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The New Yorker's Guide to the Eliot Spitzer Situation

Filed under: The Squib Report   Tagged: , , , , ,

Looking at the blogosphere, I’ve seen three pieces of writing mentioned in connection with Eliot Spitzer’s stunning predicament; two of them appeared in The New Yorker.

To start, Garth Risk Hallberg at the Millions returns to Nick Paumgarten’s fine profile of the governor from last December, presciently titled “The Humbling of Eliot Spitzer” (little did he know!). Hallberg approvingly quotes Paumgarten’s description of Spitzer’s impulsiveness, which now reads like a masterpiece of understatement.

Second, the scandal reminds The New Republic’s Noam Scheiber of Portnoy’s Complaint, which did not, alas, first appear in The New Yorker, which fact should not prevent us from admiring Brendan Gill’s astonishing description of the novel as “a single, hysterical howl of excrementitious anguish.”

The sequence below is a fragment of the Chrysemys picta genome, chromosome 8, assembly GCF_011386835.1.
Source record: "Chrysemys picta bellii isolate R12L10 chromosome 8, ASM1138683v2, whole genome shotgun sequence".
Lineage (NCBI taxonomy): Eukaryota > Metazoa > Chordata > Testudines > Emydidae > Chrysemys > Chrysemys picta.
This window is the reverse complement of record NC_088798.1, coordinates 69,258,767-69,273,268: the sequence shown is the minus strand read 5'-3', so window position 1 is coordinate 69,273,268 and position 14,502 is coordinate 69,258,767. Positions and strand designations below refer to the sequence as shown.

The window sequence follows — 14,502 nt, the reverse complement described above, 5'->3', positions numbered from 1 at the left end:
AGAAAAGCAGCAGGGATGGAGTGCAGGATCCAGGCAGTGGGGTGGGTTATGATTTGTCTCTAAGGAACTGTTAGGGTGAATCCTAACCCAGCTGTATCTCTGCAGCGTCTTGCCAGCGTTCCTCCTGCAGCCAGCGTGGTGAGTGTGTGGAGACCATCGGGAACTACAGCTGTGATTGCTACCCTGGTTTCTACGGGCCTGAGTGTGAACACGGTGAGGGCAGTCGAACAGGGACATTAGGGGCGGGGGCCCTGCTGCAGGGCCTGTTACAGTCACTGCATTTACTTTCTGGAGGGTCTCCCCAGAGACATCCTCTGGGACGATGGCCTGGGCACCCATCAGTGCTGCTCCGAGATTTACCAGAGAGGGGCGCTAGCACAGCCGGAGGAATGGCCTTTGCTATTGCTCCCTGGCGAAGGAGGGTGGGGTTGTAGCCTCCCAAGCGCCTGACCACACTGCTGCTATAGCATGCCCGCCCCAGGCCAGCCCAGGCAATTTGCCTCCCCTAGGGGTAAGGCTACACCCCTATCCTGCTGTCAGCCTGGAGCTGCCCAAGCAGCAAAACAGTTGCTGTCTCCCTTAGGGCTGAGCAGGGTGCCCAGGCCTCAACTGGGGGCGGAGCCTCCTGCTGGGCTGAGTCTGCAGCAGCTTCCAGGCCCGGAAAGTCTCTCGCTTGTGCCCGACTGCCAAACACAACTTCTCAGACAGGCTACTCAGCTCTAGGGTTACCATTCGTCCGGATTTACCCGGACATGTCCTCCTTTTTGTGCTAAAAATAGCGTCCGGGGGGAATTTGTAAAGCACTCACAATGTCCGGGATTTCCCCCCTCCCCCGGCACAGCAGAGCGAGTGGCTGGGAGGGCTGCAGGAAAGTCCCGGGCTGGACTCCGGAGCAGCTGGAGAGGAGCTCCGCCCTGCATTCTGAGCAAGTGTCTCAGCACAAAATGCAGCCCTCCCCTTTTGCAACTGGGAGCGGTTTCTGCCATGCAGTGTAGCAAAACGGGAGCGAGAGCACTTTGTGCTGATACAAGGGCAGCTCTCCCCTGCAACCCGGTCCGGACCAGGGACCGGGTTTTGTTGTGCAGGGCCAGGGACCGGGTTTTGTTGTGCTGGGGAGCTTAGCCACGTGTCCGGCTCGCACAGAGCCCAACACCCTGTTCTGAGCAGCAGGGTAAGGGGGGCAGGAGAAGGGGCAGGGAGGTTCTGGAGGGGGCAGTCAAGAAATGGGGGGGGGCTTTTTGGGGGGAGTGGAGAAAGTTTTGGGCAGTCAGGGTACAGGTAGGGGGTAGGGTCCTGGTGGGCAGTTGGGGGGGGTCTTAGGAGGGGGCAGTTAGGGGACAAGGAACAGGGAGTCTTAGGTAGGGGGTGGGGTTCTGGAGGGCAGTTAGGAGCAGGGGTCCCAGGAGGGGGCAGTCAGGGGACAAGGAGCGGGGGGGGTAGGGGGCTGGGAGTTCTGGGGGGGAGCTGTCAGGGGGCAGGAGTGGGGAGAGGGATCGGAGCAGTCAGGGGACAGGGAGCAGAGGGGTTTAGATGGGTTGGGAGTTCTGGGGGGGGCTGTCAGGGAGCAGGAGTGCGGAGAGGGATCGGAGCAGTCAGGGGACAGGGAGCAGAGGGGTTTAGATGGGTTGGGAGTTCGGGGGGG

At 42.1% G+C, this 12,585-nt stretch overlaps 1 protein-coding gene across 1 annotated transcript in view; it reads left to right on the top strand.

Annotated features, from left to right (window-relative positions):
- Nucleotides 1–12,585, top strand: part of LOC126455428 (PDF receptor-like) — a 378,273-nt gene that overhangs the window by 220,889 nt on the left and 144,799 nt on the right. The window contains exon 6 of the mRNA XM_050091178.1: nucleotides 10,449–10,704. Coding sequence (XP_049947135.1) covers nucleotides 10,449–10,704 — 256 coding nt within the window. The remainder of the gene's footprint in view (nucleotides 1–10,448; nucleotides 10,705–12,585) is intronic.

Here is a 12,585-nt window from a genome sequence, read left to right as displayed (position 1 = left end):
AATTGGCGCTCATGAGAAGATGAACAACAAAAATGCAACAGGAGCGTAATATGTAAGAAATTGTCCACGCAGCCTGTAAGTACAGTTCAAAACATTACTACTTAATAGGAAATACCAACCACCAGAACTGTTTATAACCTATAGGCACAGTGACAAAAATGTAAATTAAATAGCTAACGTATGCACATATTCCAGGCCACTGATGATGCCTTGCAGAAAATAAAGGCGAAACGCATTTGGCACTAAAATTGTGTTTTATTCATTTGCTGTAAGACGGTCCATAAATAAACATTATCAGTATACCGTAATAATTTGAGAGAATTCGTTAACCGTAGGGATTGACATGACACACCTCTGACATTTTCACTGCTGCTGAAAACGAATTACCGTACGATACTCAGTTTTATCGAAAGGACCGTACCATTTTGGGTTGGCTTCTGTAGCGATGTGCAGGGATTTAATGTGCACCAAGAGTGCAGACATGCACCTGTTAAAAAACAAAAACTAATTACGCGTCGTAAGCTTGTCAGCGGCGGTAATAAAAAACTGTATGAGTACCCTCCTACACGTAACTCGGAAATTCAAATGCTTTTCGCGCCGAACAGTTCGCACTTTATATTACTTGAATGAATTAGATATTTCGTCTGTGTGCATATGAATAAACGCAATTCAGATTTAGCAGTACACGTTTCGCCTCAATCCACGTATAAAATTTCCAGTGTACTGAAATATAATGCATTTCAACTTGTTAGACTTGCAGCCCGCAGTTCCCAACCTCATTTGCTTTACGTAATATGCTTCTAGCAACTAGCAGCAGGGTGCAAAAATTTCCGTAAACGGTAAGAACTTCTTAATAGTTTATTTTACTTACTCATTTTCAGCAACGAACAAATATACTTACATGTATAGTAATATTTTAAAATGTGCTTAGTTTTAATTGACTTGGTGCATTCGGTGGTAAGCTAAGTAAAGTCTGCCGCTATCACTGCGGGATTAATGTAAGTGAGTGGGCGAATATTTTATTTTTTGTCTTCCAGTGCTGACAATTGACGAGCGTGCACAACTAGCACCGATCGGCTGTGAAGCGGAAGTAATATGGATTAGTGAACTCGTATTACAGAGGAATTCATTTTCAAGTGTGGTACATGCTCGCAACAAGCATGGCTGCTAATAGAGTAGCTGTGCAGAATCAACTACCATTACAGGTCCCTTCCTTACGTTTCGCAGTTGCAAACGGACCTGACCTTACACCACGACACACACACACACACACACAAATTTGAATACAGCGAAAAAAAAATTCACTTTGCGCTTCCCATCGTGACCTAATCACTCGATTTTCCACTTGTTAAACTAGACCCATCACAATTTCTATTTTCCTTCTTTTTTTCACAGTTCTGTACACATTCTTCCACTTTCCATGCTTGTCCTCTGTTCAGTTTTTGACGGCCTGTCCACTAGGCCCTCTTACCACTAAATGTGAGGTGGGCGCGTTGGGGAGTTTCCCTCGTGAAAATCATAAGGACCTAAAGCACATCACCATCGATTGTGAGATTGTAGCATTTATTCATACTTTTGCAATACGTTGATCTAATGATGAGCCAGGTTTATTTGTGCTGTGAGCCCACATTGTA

And finally, the Emperors Club that got Spitzer into so much trouble seems to have been more than a little bit pretentious, touting the “individual education, sophistication … erudition and educational standing/accomplishments” of its “models,” prompting the New York Times blog Laugh Lines to quote several lines from Woody Allen’s classic story “The Whore of Mensa.”

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